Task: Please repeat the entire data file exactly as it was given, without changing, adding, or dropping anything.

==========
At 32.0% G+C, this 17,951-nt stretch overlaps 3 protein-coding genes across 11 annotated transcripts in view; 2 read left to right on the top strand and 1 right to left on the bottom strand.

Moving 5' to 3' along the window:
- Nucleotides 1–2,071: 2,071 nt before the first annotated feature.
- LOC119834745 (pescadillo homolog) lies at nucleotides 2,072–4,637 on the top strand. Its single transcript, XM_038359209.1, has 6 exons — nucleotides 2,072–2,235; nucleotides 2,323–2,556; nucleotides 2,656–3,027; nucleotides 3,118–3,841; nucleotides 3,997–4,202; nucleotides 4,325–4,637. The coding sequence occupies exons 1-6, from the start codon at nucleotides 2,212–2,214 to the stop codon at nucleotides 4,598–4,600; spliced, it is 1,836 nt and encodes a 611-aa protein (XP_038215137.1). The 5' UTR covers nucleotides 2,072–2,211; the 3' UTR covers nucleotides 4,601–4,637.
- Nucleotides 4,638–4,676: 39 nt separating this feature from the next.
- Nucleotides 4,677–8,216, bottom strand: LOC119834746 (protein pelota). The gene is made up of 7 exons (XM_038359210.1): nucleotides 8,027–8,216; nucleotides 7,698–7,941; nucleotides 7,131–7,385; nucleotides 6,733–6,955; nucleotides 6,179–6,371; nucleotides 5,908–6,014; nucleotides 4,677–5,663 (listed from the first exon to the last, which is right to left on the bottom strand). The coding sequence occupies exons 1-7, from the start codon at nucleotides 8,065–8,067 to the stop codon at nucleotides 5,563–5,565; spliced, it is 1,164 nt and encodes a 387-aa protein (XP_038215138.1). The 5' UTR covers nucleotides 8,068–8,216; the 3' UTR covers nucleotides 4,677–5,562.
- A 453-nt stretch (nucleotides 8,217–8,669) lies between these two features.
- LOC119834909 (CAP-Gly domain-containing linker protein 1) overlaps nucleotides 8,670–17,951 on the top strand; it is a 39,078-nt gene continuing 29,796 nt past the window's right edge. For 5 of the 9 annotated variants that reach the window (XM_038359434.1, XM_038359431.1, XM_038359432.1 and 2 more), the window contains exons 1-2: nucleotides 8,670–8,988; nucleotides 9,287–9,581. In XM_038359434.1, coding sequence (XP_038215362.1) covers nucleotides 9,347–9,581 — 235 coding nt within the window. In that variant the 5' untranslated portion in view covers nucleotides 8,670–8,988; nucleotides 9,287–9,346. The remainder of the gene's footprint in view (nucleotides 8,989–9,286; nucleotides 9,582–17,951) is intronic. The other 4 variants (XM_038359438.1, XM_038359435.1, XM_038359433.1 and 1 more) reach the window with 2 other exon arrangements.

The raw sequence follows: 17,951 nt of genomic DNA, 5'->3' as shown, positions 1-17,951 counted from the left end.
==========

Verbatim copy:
At 32.0% G+C, this 17,951-nt stretch overlaps 3 protein-coding genes across 11 annotated transcripts in view; 2 read left to right on the top strand and 1 right to left on the bottom strand.

Moving 5' to 3' along the window:
- Nucleotides 1–2,071: 2,071 nt before the first annotated feature.
- LOC119834745 (pescadillo homolog) lies at nucleotides 2,072–4,637 on the top strand. Its single transcript, XM_038359209.1, has 6 exons — nucleotides 2,072–2,235; nucleotides 2,323–2,556; nucleotides 2,656–3,027; nucleotides 3,118–3,841; nucleotides 3,997–4,202; nucleotides 4,325–4,637. The coding sequence occupies exons 1-6, from the start codon at nucleotides 2,212–2,214 to the stop codon at nucleotides 4,598–4,600; spliced, it is 1,836 nt and encodes a 611-aa protein (XP_038215137.1). The 5' UTR covers nucleotides 2,072–2,211; the 3' UTR covers nucleotides 4,601–4,637.
- Nucleotides 4,638–4,676: 39 nt separating this feature from the next.
- Nucleotides 4,677–8,216, bottom strand: LOC119834746 (protein pelota). The gene is made up of 7 exons (XM_038359210.1): nucleotides 8,027–8,216; nucleotides 7,698–7,941; nucleotides 7,131–7,385; nucleotides 6,733–6,955; nucleotides 6,179–6,371; nucleotides 5,908–6,014; nucleotides 4,677–5,663 (listed from the first exon to the last, which is right to left on the bottom strand). The coding sequence occupies exons 1-7, from the start codon at nucleotides 8,065–8,067 to the stop codon at nucleotides 5,563–5,565; spliced, it is 1,164 nt and encodes a 387-aa protein (XP_038215138.1). The 5' UTR covers nucleotides 8,068–8,216; the 3' UTR covers nucleotides 4,677–5,562.
- A 453-nt stretch (nucleotides 8,217–8,669) lies between these two features.
- LOC119834909 (CAP-Gly domain-containing linker protein 1) overlaps nucleotides 8,670–17,951 on the top strand; it is a 39,078-nt gene continuing 29,796 nt past the window's right edge. For 5 of the 9 annotated variants that reach the window (XM_038359434.1, XM_038359431.1, XM_038359432.1 and 2 more), the window contains exons 1-2: nucleotides 8,670–8,988; nucleotides 9,287–9,581. In XM_038359434.1, coding sequence (XP_038215362.1) covers nucleotides 9,347–9,581 — 235 coding nt within the window. In that variant the 5' untranslated portion in view covers nucleotides 8,670–8,988; nucleotides 9,287–9,346. The remainder of the gene's footprint in view (nucleotides 8,989–9,286; nucleotides 9,582–17,951) is intronic. The other 4 variants (XM_038359438.1, XM_038359435.1, XM_038359433.1 and 1 more) reach the window with 2 other exon arrangements.

The raw sequence follows: 17,951 nt of genomic DNA, 5'->3' as shown, positions 1-17,951 counted from the left end.